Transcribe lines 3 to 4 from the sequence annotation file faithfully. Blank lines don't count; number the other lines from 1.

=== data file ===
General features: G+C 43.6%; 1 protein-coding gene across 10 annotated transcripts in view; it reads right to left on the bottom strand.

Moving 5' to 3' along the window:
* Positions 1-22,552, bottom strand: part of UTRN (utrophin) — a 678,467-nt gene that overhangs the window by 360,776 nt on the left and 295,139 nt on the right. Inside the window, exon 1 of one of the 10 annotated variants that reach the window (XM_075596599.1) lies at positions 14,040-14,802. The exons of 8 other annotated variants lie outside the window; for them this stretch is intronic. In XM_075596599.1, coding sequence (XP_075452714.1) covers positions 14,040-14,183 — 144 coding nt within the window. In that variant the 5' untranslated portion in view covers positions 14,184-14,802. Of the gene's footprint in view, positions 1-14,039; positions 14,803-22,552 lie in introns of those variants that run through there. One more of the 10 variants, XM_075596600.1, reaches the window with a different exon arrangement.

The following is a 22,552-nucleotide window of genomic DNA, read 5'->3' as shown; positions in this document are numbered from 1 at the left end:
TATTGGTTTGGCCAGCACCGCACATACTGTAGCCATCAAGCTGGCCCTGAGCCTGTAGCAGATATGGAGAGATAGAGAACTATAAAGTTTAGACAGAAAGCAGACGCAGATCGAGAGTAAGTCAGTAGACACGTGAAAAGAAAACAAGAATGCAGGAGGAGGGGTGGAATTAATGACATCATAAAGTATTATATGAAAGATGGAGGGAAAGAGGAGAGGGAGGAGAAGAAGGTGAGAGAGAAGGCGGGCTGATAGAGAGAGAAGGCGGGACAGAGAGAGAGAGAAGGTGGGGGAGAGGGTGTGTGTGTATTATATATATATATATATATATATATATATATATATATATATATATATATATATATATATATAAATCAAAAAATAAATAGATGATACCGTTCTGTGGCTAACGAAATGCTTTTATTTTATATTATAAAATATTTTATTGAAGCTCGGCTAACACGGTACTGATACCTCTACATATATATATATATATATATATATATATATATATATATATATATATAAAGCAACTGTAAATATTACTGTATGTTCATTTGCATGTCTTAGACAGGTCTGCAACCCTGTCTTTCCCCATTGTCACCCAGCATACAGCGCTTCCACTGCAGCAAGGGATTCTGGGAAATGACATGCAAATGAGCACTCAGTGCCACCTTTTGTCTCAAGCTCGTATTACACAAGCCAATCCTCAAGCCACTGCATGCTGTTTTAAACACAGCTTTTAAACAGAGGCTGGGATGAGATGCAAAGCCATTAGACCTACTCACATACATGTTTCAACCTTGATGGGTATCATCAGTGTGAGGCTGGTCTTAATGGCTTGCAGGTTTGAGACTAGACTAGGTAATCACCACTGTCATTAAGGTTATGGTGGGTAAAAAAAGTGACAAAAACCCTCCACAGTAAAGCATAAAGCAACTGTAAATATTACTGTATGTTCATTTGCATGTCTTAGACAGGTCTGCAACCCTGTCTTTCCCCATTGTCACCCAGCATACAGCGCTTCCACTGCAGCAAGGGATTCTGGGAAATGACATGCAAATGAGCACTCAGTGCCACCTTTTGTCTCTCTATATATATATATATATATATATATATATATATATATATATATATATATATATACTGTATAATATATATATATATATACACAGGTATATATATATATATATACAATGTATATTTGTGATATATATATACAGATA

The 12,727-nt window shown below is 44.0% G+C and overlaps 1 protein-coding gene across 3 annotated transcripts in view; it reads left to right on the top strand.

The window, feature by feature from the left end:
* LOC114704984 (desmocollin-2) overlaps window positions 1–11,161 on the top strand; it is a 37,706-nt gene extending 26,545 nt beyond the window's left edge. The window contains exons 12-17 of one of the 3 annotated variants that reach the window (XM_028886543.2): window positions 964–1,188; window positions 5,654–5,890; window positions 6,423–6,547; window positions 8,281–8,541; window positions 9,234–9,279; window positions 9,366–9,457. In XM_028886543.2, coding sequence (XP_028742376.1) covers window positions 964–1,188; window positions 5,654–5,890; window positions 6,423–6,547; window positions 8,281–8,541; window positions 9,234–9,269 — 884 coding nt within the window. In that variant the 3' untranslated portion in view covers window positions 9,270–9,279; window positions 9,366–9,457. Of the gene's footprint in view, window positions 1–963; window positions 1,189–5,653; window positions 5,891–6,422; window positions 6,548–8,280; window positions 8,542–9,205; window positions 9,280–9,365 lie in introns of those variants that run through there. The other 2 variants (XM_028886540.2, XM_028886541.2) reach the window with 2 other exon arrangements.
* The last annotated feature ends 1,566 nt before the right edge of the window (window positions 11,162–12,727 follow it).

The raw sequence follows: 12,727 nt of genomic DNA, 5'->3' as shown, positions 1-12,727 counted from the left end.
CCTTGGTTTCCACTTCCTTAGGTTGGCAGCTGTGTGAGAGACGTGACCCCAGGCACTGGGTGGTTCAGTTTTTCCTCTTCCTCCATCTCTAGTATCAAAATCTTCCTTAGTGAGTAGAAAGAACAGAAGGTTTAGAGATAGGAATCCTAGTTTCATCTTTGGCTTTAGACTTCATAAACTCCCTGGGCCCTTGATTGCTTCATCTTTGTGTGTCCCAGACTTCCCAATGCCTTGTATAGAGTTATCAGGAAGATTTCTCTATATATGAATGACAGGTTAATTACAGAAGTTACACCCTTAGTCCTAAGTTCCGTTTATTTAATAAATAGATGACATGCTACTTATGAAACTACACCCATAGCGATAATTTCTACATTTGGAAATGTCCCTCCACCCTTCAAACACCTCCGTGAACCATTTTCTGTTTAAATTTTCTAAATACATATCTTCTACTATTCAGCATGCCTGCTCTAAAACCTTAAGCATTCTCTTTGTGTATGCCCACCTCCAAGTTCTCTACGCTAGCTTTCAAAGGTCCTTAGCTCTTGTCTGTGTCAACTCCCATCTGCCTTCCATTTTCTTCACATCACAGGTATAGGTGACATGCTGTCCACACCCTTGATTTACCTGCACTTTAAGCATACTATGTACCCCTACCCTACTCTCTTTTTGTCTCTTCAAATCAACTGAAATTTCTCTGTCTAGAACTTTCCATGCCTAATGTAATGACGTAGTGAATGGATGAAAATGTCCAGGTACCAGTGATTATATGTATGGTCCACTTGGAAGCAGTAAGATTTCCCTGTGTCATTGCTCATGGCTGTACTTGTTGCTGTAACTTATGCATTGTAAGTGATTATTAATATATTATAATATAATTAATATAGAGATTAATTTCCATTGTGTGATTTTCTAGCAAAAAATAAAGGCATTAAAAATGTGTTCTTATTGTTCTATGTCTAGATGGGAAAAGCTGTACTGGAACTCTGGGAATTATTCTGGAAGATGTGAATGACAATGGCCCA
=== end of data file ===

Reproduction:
* Positions 1-22,552, bottom strand: part of UTRN (utrophin) — a 678,467-nt gene that overhangs the window by 360,776 nt on the left and 295,139 nt on the right. Inside the window, exon 1 of one of the 10 annotated variants that reach the window (XM_075596599.1) lies at positions 14,040-14,802. The exons of 8 other annotated variants lie outside the window; for them this stretch is intronic. In XM_075596599.1, coding sequence (XP_075452714.1) covers positions 14,040-14,183 — 144 coding nt within the window. In that variant the 5' untranslated portion in view covers positions 14,184-14,802. Of the gene's footprint in view, positions 1-14,039; positions 14,803-22,552 lie in introns of those variants that run through there. One more of the 10 variants, XM_075596600.1, reaches the window with a different exon arrangement.

The following is a 22,552-nucleotide window of genomic DNA, read 5'->3' as shown; positions in this document are numbered from 1 at the left end: